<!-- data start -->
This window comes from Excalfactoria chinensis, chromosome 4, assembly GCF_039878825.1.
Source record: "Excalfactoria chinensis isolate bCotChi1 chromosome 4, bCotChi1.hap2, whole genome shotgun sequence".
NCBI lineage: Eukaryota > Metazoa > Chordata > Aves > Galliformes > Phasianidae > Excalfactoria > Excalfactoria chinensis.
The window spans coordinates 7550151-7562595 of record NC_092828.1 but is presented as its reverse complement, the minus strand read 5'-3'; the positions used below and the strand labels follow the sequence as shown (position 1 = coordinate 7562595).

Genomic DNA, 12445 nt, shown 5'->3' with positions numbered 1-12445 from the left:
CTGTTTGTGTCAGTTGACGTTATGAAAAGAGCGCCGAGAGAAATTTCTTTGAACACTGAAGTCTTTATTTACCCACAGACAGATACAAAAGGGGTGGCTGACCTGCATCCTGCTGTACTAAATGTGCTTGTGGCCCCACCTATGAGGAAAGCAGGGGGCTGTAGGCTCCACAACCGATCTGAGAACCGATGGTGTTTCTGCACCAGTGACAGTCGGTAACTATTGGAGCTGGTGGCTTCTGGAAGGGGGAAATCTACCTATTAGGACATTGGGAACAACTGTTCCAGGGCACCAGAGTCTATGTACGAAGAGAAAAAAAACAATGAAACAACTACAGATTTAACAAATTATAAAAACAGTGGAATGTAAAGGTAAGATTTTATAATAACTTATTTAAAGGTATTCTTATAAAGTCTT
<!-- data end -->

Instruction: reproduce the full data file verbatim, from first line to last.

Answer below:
This window comes from Excalfactoria chinensis, chromosome 4, assembly GCF_039878825.1.
Source record: "Excalfactoria chinensis isolate bCotChi1 chromosome 4, bCotChi1.hap2, whole genome shotgun sequence".
NCBI lineage: Eukaryota > Metazoa > Chordata > Aves > Galliformes > Phasianidae > Excalfactoria > Excalfactoria chinensis.
The window spans coordinates 7550151-7562595 of record NC_092828.1 but is presented as its reverse complement, the minus strand read 5'-3'; the positions used below and the strand labels follow the sequence as shown (position 1 = coordinate 7562595).

Genomic DNA, 12445 nt, shown 5'->3' with positions numbered 1-12445 from the left:
CTGTTTGTGTCAGTTGACGTTATGAAAAGAGCGCCGAGAGAAATTTCTTTGAACACTGAAGTCTTTATTTACCCACAGACAGATACAAAAGGGGTGGCTGACCTGCATCCTGCTGTACTAAATGTGCTTGTGGCCCCACCTATGAGGAAAGCAGGGGGCTGTAGGCTCCACAACCGATCTGAGAACCGATGGTGTTTCTGCACCAGTGACAGTCGGTAACTATTGGAGCTGGTGGCTTCTGGAAGGGGGAAATCTACCTATTAGGACATTGGGAACAACTGTTCCAGGGCACCAGAGTCTATGTACGAAGAGAAAAAAAACAATGAAACAACTACAGATTTAACAAATTATAAAAACAGTGGAATGTAAAGGTAAGATTTTATAATAACTTATTTAAAGGTATTCTTATAAAGTCTT